Take the Pledge of Action!

From: 
No More Stolen Elections!
What's happening: 

Many say the 2008 election is being stolen right now. If two stolen elections are two too many, are you prepared to accept a third?

IF you haven't already, please read the important call to action from Rev. Jesse Jackson, Barbara Ehrenreich, Bill Fletcher, Daniel Ellsberg, David Cobb, Frances Moore Lappé, Frances Piven, Holly Near, Jerome Scott, Jim Hightower, John Cavanagh, John Nichols, Manning Marable, Marcus Raskin, Maude Hurd, Medea Benjamin, Mimi Kennedy, Norman Solomon, Rabbi Michael Lerner, Rev. Lennox Yearwood, Robert McChesney, Starhawk, Tom Hayden, Van Jones, and many more.

DES MOINES, IA: Participatory Democracy Training with Ben Manski

Date: 
January 12, 2012 - 6:30pm - 8:30pm

Location

Des Moines's EAST VILLAGE
501 E. Locust St (corner of E. 5th and E. Locust, 3rd floor).
Des Moines, IA

Learn how to engage the public and gather signatures for a campaign to demand a Constitutional Amendment to end Corporate Personhood, get the money out of our political system, and reverse Citizens United.

Right here, in Iowa… as the movement spreads across America.

January 20, 2012 – Move to Amend Occupies the Courts!

Date: 
January 20, 2012 - 9:00am - 5:00pm

Location

Across the Country

Jan 20, 2012: Occupy the Courts!Call to Action

Inspired by our friends at Occupy Wall Street, and Dr. Cornel West, Move To Amend is planning bold action to mark the second anniversary of the infamous Citizens United v. FEC decision!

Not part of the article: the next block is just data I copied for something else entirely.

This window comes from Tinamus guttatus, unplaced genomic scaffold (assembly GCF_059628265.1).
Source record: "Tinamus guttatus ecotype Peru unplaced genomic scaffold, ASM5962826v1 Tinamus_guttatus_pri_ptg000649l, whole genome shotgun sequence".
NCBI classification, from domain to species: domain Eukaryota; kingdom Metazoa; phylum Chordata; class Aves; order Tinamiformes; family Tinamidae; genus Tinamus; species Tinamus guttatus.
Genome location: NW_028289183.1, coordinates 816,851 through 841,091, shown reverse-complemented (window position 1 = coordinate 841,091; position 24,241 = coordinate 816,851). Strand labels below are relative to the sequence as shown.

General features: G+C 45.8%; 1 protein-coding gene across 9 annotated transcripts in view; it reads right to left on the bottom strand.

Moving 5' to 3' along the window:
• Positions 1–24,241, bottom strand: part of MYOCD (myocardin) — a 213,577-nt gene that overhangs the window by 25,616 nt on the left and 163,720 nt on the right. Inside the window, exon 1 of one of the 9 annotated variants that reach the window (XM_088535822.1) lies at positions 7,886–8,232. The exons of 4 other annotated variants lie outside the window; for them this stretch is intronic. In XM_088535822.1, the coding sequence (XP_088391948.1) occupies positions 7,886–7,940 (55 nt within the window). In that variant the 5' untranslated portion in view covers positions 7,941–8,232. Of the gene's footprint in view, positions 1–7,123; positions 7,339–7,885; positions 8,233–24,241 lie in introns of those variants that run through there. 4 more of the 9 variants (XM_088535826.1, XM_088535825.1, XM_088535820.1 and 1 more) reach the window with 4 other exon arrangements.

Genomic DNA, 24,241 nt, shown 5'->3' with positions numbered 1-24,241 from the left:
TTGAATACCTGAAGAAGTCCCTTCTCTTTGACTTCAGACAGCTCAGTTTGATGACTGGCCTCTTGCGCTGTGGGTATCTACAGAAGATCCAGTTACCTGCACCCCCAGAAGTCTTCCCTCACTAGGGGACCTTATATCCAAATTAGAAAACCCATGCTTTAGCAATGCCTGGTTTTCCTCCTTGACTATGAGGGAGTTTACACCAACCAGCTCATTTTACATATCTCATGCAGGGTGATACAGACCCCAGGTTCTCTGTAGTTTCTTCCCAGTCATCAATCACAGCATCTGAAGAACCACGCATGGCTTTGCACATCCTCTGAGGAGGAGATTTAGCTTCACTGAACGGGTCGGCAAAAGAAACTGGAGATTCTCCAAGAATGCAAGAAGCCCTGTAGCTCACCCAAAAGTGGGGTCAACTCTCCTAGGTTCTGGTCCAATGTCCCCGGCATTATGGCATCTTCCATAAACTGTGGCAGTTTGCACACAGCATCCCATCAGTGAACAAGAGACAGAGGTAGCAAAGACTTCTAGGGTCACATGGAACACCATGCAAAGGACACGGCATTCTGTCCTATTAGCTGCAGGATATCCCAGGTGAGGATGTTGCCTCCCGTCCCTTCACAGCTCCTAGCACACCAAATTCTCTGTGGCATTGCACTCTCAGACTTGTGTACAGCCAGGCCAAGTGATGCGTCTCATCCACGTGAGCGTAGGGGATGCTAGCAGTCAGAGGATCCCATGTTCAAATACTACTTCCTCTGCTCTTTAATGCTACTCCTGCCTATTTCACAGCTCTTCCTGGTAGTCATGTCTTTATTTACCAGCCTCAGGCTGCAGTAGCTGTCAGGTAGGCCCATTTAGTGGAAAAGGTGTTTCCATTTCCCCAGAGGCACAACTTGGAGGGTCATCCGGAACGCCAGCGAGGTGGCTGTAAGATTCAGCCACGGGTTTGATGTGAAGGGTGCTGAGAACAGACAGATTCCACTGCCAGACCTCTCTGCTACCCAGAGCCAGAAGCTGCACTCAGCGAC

Panel Discussion on Constitutional Remedies to Overturn Citizens United

Date: 
January 24, 2012 - 10:00am - 11:30am

Location

106 Dirksen Senate Office Building Washington, DC

People For the American Way will be hosting a panel on Capitol Hill THIS TUESDAY (Jan. 24) at 10am with leading members of Congress, state and local lawmakers, and activists on the frontline of our movement to overturn Citizens United v. FEC.

We would be thrilled if you could join us! RSVP to Katie White at kwhite@pfaw.org.

WHAT: Panel Discussion on Constitutional Remedies to Overturn Citizens United
WHEN: January 24th, 2012, 10:00-11:30am EST
WHERE: 106 Dirksen Senate Office Building, Washington, DC (map)
WHO:           

Organize a Voter Assembly in your community!